Westfield High School
The school is a good distance away (3.75mi from the threshold of runway 1L and 3mi from the threshold of runway 1R), but offers a decent spot for approaches to runways 1L and 1R. As long as school is not in session, security tends to be lax or non-existent. The student lot is often used by parents to teach their children to drive, along with other activities, so your presence will go largely unnoticed.
The school is off of Route 50 on Stonecroft Blvd.
Locations to Avoid
Avoid Signature Flight Support and Landmark Aviation. Both are very strict about security and do not like anyone except customers. This includes parking or even standing in their lots.
IAD gets some great rare (for the USA) airlines, such as Ethiopian. The airport is also visited occasionally by the German Luftwaffe, RAF and other foreign dignitaries.
Domestic Traffic and Aircraft
- American Airlines: American has a large number of daily flights from its hubs. Several aircraft are used, including the 737-800s and MD-80s. Sometimes A319s are used as well
- American Eagle: American Eagle operates flights using the CRJ-900.
- Delta Air Lines: Delta is using A319s, A320s MD-88s, and B717-200s
- Delta Connection: CRJ-200s and sometimes CRJ-700 or 900s
- JetBlue Airways: JetBlue operates both A320s and Embraer 190s
- Frontier Airlines: Frontier is starting to bring 10 daily flights on both A319s and A320s
- Porter Airlines: 4 daily Q400s
- Silver Airways: Frequent Saab 340s
- Southwest Airlines: Southwest is using 737-700/800.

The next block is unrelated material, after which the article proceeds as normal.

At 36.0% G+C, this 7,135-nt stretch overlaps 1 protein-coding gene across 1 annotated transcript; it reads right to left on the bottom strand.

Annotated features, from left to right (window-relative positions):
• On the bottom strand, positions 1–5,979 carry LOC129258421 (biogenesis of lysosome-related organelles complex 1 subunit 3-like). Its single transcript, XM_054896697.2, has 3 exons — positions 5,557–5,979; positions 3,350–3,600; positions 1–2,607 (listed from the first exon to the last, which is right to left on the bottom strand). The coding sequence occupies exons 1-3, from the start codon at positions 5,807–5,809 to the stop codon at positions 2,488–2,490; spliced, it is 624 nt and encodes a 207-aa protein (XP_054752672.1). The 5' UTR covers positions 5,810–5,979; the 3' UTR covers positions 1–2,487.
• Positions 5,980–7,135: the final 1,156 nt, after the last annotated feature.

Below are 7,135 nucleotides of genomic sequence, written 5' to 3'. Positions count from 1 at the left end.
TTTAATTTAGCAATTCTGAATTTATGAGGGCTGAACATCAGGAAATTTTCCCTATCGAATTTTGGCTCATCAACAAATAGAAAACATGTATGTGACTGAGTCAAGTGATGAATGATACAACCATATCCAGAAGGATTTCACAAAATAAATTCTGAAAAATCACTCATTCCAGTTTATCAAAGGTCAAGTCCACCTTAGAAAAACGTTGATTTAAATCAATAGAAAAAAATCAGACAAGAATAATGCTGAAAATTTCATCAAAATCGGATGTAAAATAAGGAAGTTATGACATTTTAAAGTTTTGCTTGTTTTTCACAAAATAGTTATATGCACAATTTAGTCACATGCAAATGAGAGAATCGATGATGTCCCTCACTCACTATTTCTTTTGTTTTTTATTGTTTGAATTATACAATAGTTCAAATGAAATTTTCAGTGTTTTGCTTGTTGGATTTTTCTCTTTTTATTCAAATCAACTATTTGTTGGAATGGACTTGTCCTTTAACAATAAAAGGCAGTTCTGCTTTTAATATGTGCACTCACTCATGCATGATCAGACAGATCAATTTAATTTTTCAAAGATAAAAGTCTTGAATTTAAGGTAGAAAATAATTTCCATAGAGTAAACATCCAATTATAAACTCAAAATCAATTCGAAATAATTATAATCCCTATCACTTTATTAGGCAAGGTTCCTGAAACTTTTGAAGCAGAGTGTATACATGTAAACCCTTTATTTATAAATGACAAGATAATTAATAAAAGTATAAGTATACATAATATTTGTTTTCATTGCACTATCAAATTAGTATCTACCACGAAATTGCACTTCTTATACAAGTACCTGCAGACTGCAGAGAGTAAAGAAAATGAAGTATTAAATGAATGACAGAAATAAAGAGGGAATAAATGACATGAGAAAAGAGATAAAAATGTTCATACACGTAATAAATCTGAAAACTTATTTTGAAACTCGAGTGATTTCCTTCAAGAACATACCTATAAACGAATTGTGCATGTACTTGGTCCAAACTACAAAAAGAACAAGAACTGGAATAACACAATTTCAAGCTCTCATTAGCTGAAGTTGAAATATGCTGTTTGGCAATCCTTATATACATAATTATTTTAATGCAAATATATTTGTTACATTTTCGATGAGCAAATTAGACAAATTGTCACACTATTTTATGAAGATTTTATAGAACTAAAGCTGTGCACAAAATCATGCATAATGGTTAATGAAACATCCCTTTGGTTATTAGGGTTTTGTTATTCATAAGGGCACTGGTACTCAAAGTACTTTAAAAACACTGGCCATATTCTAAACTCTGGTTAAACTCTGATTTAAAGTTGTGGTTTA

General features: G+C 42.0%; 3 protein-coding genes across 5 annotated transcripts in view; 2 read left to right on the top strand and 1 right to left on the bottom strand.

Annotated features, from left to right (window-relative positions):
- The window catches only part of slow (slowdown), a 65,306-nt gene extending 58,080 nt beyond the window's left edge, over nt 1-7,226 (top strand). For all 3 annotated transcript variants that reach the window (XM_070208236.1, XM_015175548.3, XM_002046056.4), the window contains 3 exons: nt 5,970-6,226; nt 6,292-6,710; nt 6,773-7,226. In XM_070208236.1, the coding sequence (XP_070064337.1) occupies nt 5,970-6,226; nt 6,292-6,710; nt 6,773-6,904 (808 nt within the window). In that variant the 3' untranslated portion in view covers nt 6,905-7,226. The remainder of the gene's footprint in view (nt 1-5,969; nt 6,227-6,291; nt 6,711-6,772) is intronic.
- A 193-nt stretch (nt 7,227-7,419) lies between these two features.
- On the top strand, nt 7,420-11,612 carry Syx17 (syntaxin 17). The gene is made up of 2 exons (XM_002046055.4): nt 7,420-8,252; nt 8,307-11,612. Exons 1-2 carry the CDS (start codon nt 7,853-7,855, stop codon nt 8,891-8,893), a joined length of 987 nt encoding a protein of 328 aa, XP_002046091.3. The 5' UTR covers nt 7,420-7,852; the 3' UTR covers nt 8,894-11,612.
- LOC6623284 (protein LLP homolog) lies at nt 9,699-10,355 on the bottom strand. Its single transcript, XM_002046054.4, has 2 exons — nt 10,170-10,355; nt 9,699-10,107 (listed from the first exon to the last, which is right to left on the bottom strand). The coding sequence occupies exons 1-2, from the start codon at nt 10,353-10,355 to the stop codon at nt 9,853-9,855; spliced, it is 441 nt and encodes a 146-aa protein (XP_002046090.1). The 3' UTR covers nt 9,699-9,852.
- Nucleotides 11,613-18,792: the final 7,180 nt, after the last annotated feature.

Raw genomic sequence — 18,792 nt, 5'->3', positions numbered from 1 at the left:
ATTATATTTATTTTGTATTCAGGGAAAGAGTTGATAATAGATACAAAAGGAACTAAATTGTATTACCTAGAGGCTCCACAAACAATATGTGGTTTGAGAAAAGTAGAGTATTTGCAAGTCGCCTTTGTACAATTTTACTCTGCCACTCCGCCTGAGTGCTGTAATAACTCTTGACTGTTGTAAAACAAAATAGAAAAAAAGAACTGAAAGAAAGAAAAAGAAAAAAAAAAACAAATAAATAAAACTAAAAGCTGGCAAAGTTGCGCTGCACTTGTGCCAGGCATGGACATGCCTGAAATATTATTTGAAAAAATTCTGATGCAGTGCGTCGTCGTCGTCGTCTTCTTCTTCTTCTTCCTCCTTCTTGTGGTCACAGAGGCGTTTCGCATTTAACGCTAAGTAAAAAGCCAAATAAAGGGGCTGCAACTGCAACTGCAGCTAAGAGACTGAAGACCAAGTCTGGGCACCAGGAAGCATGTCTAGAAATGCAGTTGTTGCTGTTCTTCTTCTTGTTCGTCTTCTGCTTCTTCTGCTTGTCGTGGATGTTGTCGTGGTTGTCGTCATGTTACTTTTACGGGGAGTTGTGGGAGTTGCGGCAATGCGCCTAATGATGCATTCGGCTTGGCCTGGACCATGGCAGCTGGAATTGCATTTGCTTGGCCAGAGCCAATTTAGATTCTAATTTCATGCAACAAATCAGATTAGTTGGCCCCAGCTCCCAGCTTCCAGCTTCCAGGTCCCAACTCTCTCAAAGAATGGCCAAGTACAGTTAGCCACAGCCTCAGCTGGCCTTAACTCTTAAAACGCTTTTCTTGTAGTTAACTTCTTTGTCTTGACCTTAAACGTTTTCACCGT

- United Airlines: United has a hub at Dulles and operates many flights daily using several aircraft. This includes the B737-700, B737-800, B737-900ER, B757-200, B767-400, B777-200, B787-8, A319, and A320.
- United Express: CRJ-700, ERJ-145, EMB-170, Dash 8-200s and Dash 8-300s.
- Virgin America: A320
International Traffic and Aircraft
- Aer Lingus: B757-200 or A330, depending on time of year
- Aeroflot: Operates an A330
- Aeromexico: B737-800s and B737-700s
- Air China: B777-300ER
- Air France: A380-800s, and 777-200/300/300ERs.
- ANA: Operates a 777-300ER.
- Austrian Airways: Operates a B767-300ER.
- Avianca: Operates an A319
- British Airways: A380-800s, B777-200 or B777-300ER, sometimes B747-400
- Brussels Airlines: A330-200 and A330-300
- COPA: Operates a B737-800
- Emirates: Operates an A380-800
- Etihad: Operates a B787-9
- Ethiopian: Operates a B777-200LR
- Icelandair: Operates a B757-200
- KLM: Daily flight from Amsterdam using A330-200, and rare B777-200ERs
- Korean Air: Operates 777-300ER.
- Lufthansa: A330-300s and B747-8Is.
- Qatar Airways: B777-300ER
- Saudi Arabian Airlines: Operates a 777-300ER.
- South African Airlines: A340-600
- SAS: Daily flight from Copenhagen using an A330-300. Rare A340
- TACA: Operates an A319, A320, A321.
- Turkish Airlines: Operates a Tyrolean A330-300 daily
- Virgin Atlantic Airways: Operates an A330-300s and occasional A340-300 or A340-600s
Cargo Traffic and Aircraft
- Airborne Express (now DHL): 767-200.
- FedEx: Operates the B757-200F, A300-600, A310, and DC-10.
- FedEx Feeder: Cessna 208 Caravan
- UPS: B757-200F and A300-600.
- Volga-Dnepr: AN-124
Military Traffic and Aircraft
- Lufwaffe: Daily C-160, A310.
- RAF: C-130, VC-10.
Facilities and Transportation
-  - Plane Spotting Hotels-Hotels with views of the airport at Washington Dulles and Airports worldwide.
- WashBaltSpotters.net - Washington Baltimore Spotters Group - containing information about the area airports, spotting guides, traffic, news and photos
- FlyIAD.net - Spotters Guide to Washington DC Area Arports
- DCTower.net - Flight info, weather, photos, forums, and much more for DCA & IAD